Lessons From Bulgaria

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A Country Left Behind

Bulgaria once served as the great mecca of the Balkans. Its influence stretched from the Mediterranean to the Baltic and Caspian Seas. It managed to fight off Mongolian hordes and Byzantine soldiers alike. The Cyrillic Alphabet, which is now used across much of Eastern Europe, got its start in Bulgaria.

The country survived five-hundred years of Ottoman rule, without losing its unique identity. One thing it could not survive without heavy loss was communism. Many people lack indoor plumbing. Some Villages lack roads.

Green Energy in a Starving Nation

We tend to dwell on the loss of personal liberty that comes with an over-empowered government. But do we consider the loss of economic liberty? As other countries sprouted and grew in the decades following WWII, the USSR and its allies, including Bulgaria, stayed behind. Even now, nearly three decades after the fall of communism, many people lack indoor plumbing. Some villages lack roads.

In this country still faltering under the burden communism left behind, a country where many people struggle to afford basic necessities, the Bulgarian Government went into more than four billion dollars debt to switch to green energy. In 2013 energy costs more than tripled to pay for this economic malfeasance. This increase was mostly due to taxes and fees. The majority of the average citizen’s paycheck now went to living expenses. Those living on minimum wage had to choose between expenses. And yet, the country remained unable to stay afloat.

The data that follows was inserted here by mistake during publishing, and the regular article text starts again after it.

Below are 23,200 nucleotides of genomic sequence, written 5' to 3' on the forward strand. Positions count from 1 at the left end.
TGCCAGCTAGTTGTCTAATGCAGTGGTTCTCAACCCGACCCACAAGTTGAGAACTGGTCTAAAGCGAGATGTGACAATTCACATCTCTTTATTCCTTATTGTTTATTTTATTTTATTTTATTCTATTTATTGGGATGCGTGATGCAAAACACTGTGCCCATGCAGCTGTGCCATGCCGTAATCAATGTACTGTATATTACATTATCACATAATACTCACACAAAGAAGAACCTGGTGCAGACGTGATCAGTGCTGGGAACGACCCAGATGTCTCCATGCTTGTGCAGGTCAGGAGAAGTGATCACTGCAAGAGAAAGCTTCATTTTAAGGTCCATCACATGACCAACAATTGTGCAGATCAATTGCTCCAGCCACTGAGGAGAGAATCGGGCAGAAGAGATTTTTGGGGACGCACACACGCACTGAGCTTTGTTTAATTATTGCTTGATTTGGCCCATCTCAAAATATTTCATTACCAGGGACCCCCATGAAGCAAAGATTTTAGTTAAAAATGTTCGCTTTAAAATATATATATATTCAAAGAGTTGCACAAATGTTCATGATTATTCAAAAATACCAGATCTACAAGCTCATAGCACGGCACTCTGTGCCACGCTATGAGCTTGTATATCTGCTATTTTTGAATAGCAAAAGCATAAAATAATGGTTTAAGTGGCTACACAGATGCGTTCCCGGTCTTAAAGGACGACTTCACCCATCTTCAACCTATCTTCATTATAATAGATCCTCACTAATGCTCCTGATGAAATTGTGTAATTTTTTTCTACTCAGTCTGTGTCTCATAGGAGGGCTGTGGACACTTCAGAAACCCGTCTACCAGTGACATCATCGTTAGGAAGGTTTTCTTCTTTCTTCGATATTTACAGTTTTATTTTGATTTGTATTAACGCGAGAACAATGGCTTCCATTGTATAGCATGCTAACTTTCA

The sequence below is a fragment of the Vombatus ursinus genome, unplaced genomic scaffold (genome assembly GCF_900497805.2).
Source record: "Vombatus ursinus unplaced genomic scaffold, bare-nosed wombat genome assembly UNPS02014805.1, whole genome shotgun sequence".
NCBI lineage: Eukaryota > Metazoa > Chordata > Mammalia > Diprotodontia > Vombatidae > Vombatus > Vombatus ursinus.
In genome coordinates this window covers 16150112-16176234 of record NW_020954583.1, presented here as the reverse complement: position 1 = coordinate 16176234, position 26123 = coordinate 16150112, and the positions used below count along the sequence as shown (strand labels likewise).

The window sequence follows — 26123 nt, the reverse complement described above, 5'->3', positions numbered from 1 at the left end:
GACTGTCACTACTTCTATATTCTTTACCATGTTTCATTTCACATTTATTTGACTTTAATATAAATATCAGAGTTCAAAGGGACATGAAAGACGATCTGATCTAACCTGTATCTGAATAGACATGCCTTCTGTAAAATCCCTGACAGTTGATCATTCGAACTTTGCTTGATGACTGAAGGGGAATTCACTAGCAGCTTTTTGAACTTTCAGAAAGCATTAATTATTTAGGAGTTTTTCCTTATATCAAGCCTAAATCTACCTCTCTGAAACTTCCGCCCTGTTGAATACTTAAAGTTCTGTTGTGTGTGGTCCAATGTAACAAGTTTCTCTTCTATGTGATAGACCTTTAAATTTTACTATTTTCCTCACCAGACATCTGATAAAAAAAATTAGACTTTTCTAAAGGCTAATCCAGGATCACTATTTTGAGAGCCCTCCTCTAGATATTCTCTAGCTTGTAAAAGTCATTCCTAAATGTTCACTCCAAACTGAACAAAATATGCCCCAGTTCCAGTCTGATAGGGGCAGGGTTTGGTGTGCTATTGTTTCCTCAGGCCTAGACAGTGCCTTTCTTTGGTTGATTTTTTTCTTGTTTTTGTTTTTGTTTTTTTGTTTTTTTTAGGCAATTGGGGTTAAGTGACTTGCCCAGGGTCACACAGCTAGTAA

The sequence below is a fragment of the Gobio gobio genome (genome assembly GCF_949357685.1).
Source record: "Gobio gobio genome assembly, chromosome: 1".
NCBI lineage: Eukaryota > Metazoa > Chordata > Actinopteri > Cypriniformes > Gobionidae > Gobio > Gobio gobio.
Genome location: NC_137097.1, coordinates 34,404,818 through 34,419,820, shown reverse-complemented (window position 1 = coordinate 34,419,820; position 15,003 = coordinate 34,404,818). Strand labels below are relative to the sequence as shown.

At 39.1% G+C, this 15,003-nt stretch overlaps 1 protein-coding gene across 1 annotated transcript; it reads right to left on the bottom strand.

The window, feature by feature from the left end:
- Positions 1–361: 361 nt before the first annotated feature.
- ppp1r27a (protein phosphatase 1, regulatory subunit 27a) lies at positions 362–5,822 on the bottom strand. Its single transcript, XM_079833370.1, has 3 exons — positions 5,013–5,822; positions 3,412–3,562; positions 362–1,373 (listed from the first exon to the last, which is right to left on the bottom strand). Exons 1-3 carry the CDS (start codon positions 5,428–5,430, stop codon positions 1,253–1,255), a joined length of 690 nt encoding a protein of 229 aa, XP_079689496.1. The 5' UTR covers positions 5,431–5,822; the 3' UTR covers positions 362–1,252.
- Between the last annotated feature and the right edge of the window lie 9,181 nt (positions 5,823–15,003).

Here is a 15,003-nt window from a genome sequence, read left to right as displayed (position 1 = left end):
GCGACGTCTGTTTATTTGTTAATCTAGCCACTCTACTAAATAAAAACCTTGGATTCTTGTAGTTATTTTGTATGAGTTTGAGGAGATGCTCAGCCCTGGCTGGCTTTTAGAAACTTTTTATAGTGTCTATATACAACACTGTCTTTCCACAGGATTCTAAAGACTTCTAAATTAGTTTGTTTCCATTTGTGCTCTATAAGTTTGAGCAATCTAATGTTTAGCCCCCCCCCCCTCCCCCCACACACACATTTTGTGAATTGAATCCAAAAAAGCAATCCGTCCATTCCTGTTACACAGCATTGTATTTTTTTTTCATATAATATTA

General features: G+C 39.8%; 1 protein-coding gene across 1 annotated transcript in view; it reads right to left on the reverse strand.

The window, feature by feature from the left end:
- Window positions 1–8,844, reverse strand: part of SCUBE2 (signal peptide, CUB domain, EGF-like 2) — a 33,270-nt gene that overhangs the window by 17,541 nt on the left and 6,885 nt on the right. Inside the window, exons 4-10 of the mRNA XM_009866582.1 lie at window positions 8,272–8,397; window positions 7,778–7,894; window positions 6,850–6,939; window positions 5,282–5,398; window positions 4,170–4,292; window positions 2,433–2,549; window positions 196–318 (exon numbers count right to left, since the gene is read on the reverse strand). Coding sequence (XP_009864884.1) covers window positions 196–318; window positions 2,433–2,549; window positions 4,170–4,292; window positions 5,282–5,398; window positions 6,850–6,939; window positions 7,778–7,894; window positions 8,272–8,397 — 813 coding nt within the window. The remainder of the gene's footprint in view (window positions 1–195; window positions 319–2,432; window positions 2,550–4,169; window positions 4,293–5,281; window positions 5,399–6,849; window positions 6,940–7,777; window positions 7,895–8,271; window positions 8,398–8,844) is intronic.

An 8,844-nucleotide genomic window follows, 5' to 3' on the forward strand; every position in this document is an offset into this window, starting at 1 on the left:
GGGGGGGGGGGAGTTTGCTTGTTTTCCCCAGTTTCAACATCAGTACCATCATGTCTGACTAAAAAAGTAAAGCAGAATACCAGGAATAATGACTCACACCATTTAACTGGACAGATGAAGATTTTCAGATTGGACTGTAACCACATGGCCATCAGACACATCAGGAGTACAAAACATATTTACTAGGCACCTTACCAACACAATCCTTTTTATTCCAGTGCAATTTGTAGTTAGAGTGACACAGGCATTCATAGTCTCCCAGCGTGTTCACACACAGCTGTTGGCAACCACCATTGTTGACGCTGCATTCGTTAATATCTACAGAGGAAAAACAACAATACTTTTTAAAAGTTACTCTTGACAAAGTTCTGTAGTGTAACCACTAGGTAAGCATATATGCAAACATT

These factors led to some of the worst protests the nation had ever seen. People took to the streets to demand change. Some people even committed suicide, an act symbolising the death of their economic freedom. To this day, Bulgaria remains among the poorest countries in Europe. If you think about it, it makes sense. How can a people attempting to rise from a fallen political system, and struggling with a debt it did not choose, develop businesses? What upwards mobility do you have when you need to choose between electricity and food?

What We Should Learn

At the end of the day it isn’t laws against personal freedom that hold back Bulgaria. It is instead, a lack of economic freedom. When a government becomes too powerful, its citizens become enslaved to its vices. Bulgarians may technically have more personal freedom than they had under communism, but they don’t have more personal power.

Politicians like Alexandria Ocasio-Cortez want to introduce legislation that would make us mirror what happened in Bulgaria. They want a ‘Green New Deal,’ no matter the cost. They would have to levy trillions of dollars in taxes, to pay for it. At the end of the day, we would end up paying for it with our economic freedom.

Andrew Gossage

Andrew Gossage

Andrew Gossage is an editor and writer for NRN. From California, he lived a few years in Bulgaria where he saw the harm big government brings. Gossage has a young family that he loves. Follow him on Twitter @fjordgoose.

  1. Very nice!

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